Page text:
NEW YORK/LONDON (Reuters) - European clients of failed brokerage MF Global on Monday grew increasingly frustrated at the slow transfer to new brokers a week after filing for bankruptcy protection.
U.S. traders said temporary measures to relax collateral rules appeared to have diffused the threat of widespread liquidation. Most customers by Monday had regained access to their U.S. accounts with new brokers. But the process of untangling overseas accounts was moving more slowly.
“They are still stuck, and no transfers are taking place. Our clients are waiting. It’s very confusing. We don’t know if the positions will be at the original prices or not,” one oil broker in London told Reuters.
In Britain, administrators KPMG said 954,000 positions were open out of the 1.6 million positions in place when MF Global Holdings filed for bankruptcy protection on October 31.
ICE, meanwhile, canceled plans to auction off remaining contracts held by MF Global in Britain and smaller clients were heard to have trouble finding new brokers.
In U.S. markets on Monday, overall activity remained orderly despite worries that a rush to cover margin requirements could lead to heightened volatility. While corn and wheat saw some of the highest trade since August, activity in other markets was relatively muted.
The CME Group and IntercontinentalExchange both eased their clearinghouse rules to make it easier for many customers to meet the minimum margin after their accounts were transferred to new brokers last week with only about three-quarters of the collateral required.
Instead of being forced to replenish their escrow to meet the “initial” margin, traders instead only needed to meet the “maintenance” margin, which is anywhere from 25 to 40 percent lower. As a result, some customers had just enough capital to maintain their trades without raising more cash.
“They’re not necessarily adequately margined, but there’s enough to cover the position,” said Paul “Pete” Anderson, president of INTL FCStone, a leading independent broker.
But not everyone was so fortunate, and some customers struggled to raise the necessary cash by Monday’s deadline.
“One of the accounts has a margin call of $900,000 and this could be a problem. The person has to pay up as soon as possible and I doubt if he can come up with the money,” a broker with MF Global told Reuters on condition of anonymity.
MF Global customers who moved accounts to new brokers to post additional margins because some of the original funds were held back due to a court order.
The CME also asked brokers who have taken over customer accounts from MF Global to not disburse any of the money until at least the close of business on Tuesday as it sought to verify the amounts involved.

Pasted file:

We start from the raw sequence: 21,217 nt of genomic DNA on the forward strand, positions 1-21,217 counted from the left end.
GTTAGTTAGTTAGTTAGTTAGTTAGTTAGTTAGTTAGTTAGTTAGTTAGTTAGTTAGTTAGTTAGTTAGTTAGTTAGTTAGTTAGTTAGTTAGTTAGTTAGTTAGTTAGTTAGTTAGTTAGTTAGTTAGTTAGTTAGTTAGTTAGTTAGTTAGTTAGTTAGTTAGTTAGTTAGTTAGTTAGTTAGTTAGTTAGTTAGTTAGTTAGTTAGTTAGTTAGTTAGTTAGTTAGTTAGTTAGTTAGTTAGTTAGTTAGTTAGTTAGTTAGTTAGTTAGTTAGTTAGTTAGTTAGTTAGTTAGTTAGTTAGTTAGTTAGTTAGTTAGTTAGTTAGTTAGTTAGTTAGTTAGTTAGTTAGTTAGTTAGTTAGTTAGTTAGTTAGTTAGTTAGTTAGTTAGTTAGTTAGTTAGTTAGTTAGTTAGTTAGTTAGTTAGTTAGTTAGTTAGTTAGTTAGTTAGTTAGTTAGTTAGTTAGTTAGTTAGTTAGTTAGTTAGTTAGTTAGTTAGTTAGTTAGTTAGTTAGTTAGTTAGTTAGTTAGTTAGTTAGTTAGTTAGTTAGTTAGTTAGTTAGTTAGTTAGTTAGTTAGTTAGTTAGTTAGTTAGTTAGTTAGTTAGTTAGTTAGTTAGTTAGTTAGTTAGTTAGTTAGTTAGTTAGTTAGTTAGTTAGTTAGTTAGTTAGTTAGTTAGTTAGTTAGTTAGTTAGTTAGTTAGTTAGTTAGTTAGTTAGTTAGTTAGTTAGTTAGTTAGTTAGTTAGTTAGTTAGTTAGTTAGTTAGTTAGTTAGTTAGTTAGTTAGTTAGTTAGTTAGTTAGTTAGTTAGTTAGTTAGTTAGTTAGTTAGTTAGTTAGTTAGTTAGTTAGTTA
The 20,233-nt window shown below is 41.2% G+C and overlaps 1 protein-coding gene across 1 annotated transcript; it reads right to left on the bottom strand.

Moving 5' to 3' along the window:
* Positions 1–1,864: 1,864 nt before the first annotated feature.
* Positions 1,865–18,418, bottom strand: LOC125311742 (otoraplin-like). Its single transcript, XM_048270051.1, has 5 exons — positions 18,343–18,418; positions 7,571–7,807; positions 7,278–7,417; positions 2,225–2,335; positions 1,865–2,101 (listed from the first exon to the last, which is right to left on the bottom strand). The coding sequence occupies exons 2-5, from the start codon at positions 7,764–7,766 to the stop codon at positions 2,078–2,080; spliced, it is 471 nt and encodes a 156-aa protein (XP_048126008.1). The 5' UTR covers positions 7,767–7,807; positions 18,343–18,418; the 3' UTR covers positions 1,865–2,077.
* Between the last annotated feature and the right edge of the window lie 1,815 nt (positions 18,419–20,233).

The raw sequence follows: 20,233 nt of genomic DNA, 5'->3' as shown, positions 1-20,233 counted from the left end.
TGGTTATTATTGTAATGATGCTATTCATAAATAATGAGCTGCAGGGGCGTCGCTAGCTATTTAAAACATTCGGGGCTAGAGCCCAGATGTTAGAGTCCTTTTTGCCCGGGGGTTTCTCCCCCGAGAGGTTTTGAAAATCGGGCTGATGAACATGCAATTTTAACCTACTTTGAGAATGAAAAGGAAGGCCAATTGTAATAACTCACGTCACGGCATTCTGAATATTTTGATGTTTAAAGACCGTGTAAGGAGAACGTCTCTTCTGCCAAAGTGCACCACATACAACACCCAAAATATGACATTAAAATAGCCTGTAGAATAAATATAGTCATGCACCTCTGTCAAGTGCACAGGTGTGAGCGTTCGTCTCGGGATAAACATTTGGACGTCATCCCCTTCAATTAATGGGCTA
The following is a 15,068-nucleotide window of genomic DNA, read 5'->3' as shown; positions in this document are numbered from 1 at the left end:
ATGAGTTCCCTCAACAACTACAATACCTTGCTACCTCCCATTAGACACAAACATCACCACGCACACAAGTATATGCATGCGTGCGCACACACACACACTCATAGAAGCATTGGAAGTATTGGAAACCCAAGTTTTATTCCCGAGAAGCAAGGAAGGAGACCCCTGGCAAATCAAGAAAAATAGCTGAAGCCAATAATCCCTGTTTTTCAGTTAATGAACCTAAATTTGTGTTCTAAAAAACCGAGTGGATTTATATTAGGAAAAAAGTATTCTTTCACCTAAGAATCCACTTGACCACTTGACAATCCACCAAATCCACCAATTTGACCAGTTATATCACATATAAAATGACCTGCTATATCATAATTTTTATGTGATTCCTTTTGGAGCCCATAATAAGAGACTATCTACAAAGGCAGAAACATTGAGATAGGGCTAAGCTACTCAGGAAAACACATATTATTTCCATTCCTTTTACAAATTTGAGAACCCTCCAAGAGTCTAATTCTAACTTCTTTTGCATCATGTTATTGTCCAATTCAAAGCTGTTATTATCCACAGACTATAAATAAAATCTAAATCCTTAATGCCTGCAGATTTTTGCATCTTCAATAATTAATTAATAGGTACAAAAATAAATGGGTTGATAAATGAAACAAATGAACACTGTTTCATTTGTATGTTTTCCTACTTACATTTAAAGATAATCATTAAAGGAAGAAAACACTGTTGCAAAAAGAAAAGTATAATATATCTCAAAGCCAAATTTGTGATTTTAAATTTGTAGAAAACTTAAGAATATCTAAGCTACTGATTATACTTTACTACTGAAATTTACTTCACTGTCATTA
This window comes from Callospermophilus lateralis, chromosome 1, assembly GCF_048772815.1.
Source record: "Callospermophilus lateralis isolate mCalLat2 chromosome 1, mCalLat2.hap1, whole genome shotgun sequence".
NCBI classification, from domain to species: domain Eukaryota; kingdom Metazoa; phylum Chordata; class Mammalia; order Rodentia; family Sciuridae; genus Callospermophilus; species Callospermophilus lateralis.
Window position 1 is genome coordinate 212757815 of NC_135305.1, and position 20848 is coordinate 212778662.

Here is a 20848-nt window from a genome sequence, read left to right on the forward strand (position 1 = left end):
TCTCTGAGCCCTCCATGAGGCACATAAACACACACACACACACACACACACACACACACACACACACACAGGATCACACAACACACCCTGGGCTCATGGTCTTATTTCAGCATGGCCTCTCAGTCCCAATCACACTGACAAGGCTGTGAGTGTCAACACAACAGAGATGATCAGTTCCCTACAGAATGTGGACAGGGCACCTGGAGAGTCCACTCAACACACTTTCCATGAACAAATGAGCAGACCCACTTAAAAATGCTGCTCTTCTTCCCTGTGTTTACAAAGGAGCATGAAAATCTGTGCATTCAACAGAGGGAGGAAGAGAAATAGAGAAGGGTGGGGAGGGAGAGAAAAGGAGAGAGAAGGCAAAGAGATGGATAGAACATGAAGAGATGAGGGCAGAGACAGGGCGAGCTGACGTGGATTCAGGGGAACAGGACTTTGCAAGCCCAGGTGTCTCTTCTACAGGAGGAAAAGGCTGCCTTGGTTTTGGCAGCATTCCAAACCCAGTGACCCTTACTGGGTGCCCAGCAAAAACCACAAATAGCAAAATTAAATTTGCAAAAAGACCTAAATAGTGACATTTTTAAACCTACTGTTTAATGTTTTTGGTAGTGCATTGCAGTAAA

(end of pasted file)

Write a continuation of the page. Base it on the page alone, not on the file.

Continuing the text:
Trading volume in grains surged although activity in oil, metals and other commodities was lighter than normal.
As the transfers of some 17,000 accounts and $1.5 billion of collateral worked through the system, more complaints arose from customers and introducing brokers.
“The transfers were awful,” said Lou Illes, a managing member of McFarland Commodities LLC who cleared through MF Global. “Accounts that should have gone to one place, went to another place”
Other customers said that checks they received from MF Global just before its bankruptcy were bouncing.
ICE Futures Canada also temporarily lifted a requirement to charge an additional 35 percent margin to non-hedger clients of MF Global and said all accounts could be charged the hedger maintenance margin rate until further notice.
UK administrators said they were in talks about selling parts of the MF Global business in Britain.
“(The) operation is not saleable as a total entity, but there are numerous discussions going on with various potential acquirers of part of the business,” KPMG’s Richard Heis said in an interview, declining to give further details.
KPMG said the $633 million in missing client assets — whose disappearance derailed MF Global’s efforts last week to quickly sell a variety of assets — were unlikely to affect the winding down of the UK business.
“(It) is a little hard to make that prediction, but (I have) no reason to believe at the moment that this is a UK problem, rather than a U.S. problem,” Heis said.
KPMG said the entire foreign exchange portfolio in Europe had been unwound, consisting of 25,000 trades with a notional value of $60 billion.
The administrator also said it must reconcile client positions before it can start to distribute money to parties with a claim against MF Global.
Additional reporting by Sam Nelson, Karl Plume and K.T. Arasu in Chicago; David Sheppard and Jeanine Prezioso in New York; Emma Farge, Christopher Johnson, Silvia Antonioli, Susan Thomas, Maytaal Angel and Luke Jeffs in London; and Antonita Devotta in Bangalore; Editing by Jane Baird and Marguerita Choy